Digital Age Thinking
Another important factor to consider is the role of the digital.
This is a digital age and the era of the Fourth Industrial Revolution. The pandemic pushed opportunities for fully digitally enabled companies to the surface. Cream rises they say.
Those who have embraced the technology are already way out front and confident that their development will be driven by it. The movement of physical goods isn’t a particular problem for companies in this sector, it’s just another pitfall the tech sector is completely avoiding.
Businesses in the software and services space will face other challenges. Red tape will still be an issue – so will be data adequacy. Of course, Italians have always been innovators. One of the reasons we feel so at home in the UK.
The others include an inter-twined and ancient history during which the Romans did much to develop the modern and universal business model as the Empire built roads, towns, infrastructure, politics and war – and made time for the arts and culture.
We introduced the first banks, created safe ways to move money around during dangerous times, and were at the forefront of world exploration – the British were already leading the way in the maritime endeavour.
Looking at how the UK will look like in the next 3-5 years I always start from my business and its characteristics such as being an Anglo-Italian firm.
The UK’s Italian business community has been well-placed to offer insights and guidance to the UK Government and companies as ministers continue to drive international trade deals. These deals are important. They’re aimed at keeping the country on the front foot as a valuable trading partner and the UK economy on track.
Britain is comfortable with a lively and diverse commerce culture and has long been a hot-house for entrepreneurs from both home and abroad.
Economic growth has its roots in independent businesses. Small and medium-sized businesses are where the big businesses come from. Most of us would agree the nation will find other, better, ways to flourish as its Single Market ties shrink and they are replaced with longer, stronger bonds.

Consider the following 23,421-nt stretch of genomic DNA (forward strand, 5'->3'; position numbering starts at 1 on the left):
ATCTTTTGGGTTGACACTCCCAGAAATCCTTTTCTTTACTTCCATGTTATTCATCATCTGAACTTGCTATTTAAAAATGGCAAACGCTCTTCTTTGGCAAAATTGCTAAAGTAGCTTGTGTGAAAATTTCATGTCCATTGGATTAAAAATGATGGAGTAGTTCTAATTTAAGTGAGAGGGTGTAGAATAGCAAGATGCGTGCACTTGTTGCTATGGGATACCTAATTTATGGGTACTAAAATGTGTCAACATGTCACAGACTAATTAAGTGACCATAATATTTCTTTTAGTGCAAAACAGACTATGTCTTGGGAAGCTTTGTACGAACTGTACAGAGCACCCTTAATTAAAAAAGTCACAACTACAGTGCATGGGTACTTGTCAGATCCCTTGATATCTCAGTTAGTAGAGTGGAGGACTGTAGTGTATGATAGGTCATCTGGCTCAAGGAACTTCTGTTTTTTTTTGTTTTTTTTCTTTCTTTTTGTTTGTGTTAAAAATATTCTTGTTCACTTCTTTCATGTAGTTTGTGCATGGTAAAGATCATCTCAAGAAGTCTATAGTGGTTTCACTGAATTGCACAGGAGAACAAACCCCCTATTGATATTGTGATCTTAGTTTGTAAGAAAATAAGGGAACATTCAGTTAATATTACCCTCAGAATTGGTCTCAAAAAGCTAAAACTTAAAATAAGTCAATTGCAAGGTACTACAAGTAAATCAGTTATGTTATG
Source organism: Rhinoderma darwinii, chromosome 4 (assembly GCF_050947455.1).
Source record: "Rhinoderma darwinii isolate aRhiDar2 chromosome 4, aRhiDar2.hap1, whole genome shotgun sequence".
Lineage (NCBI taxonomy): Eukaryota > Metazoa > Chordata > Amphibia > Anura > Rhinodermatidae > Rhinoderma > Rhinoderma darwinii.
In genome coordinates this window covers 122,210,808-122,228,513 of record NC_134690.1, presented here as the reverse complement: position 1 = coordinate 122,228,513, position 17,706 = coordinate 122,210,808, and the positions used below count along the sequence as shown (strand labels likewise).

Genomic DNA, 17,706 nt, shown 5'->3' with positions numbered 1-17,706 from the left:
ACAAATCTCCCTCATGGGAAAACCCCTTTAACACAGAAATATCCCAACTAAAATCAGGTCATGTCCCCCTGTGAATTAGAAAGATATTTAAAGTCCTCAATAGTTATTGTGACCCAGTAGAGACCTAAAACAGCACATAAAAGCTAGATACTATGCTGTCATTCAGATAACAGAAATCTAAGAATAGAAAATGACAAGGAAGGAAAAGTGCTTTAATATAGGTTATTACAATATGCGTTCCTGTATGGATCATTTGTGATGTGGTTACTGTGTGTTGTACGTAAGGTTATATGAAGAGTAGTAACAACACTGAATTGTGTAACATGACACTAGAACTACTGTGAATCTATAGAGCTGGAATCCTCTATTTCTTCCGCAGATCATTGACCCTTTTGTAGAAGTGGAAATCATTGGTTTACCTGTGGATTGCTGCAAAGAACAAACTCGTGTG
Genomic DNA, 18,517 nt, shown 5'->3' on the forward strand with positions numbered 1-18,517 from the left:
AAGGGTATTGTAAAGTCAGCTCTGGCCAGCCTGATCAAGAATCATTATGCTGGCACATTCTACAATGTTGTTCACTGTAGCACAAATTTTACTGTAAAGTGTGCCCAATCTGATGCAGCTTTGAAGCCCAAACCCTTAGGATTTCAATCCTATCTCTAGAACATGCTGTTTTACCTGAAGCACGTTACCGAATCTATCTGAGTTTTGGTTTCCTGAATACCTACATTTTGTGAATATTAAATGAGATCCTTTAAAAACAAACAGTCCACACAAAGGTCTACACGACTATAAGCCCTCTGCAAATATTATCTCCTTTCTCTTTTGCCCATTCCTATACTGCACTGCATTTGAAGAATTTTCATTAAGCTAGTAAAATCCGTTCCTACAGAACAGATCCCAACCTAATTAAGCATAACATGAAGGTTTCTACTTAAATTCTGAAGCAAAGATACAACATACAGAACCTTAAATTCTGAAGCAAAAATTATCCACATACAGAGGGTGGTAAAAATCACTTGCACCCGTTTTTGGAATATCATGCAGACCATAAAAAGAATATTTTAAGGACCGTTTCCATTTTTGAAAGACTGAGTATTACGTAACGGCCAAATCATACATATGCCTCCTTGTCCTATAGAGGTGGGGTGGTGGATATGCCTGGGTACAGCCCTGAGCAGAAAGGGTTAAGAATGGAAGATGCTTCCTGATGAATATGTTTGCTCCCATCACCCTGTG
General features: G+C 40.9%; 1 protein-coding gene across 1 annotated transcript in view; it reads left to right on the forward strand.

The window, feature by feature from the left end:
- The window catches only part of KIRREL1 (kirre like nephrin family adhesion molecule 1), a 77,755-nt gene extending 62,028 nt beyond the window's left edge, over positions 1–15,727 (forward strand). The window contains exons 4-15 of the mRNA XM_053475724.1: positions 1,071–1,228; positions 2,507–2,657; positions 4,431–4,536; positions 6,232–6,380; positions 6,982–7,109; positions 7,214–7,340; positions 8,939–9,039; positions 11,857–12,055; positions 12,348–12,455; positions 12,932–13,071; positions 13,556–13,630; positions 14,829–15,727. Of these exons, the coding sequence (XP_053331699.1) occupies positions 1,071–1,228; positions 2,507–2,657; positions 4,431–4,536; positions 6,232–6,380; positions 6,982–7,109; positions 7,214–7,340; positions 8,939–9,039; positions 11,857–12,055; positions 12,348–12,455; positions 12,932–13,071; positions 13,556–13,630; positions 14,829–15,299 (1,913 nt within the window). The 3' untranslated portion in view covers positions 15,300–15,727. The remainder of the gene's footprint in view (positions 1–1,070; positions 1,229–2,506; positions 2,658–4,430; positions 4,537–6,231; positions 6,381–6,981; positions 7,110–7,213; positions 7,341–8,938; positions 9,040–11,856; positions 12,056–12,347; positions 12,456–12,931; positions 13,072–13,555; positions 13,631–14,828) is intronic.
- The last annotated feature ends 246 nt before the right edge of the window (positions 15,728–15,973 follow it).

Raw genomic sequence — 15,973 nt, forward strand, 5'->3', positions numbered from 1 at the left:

Who better to turn to at a time like this than the companies and business-owners who have a valuable dual perspective? The people who are, themselves, testament to the special relationship the UK and Europe has enjoyed for more than 70 years.
The UK Government recognised the value of that perspective and I have been privileged to be one of those helping Westminster shape new trading partnerships as an advisor to the Department for International Trade, working with the International Trade Secretary the Rt Hon Liz Truss and her team.
It is important to hold onto diversity. It’s where ideas gain momentum and When the right people are in the right roles certainty and speed conjoin to deliver right-first-time relations that will only strengthen with time. And, of course, the UK has to get this right. There will be no second chances.
Many of us are invested in the old and established trade links. But the landscape has changed. The familiar markets are still there but the routes have changed, wrapped in red tape and squeezed by unwanted and, likely unwarranted, additional costs and time.
Time for Reinvention
It is now time for reinvention.
The health of our domestic economy affects us all. Now the Brexit deal is done we are in a reinvention period. We have to shift our sights from short-term thinking and raise them to the horizon – take the long view.